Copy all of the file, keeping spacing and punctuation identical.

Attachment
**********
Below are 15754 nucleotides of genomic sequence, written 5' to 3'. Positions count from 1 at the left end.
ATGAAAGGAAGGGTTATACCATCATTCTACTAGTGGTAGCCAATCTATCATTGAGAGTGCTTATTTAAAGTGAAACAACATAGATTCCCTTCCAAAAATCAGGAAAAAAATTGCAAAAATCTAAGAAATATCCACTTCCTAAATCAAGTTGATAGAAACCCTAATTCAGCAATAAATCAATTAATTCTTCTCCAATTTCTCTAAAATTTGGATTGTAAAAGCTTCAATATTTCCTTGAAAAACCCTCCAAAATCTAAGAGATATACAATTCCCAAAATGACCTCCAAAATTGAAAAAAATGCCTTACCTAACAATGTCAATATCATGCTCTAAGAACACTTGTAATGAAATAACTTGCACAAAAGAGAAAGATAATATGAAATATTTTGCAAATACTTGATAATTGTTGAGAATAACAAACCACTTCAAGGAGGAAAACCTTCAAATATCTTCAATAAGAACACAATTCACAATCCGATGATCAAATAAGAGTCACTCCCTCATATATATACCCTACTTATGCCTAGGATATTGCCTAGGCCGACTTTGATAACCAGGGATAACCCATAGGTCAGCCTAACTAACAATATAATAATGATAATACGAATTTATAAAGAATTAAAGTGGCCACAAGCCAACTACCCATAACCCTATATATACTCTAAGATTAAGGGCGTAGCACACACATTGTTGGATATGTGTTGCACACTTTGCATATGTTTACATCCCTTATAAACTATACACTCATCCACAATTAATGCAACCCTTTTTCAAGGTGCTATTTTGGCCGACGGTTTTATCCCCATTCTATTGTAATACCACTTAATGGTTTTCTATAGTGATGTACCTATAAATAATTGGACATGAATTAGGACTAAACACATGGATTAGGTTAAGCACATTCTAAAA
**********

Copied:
Below are 15754 nucleotides of genomic sequence, written 5' to 3'. Positions count from 1 at the left end.
ATGAAAGGAAGGGTTATACCATCATTCTACTAGTGGTAGCCAATCTATCATTGAGAGTGCTTATTTAAAGTGAAACAACATAGATTCCCTTCCAAAAATCAGGAAAAAAATTGCAAAAATCTAAGAAATATCCACTTCCTAAATCAAGTTGATAGAAACCCTAATTCAGCAATAAATCAATTAATTCTTCTCCAATTTCTCTAAAATTTGGATTGTAAAAGCTTCAATATTTCCTTGAAAAACCCTCCAAAATCTAAGAGATATACAATTCCCAAAATGACCTCCAAAATTGAAAAAAATGCCTTACCTAACAATGTCAATATCATGCTCTAAGAACACTTGTAATGAAATAACTTGCACAAAAGAGAAAGATAATATGAAATATTTTGCAAATACTTGATAATTGTTGAGAATAACAAACCACTTCAAGGAGGAAAACCTTCAAATATCTTCAATAAGAACACAATTCACAATCCGATGATCAAATAAGAGTCACTCCCTCATATATATACCCTACTTATGCCTAGGATATTGCCTAGGCCGACTTTGATAACCAGGGATAACCCATAGGTCAGCCTAACTAACAATATAATAATGATAATACGAATTTATAAAGAATTAAAGTGGCCACAAGCCAACTACCCATAACCCTATATATACTCTAAGATTAAGGGCGTAGCACACACATTGTTGGATATGTGTTGCACACTTTGCATATGTTTACATCCCTTATAAACTATACACTCATCCACAATTAATGCAACCCTTTTTCAAGGTGCTATTTTGGCCGACGGTTTTATCCCCATTCTATTGTAATACCACTTAATGGTTTTCTATAGTGATGTACCTATAAATAATTGGACATGAATTAGGACTAAACACATGGATTAGGTTAAGCACATTCTAAAA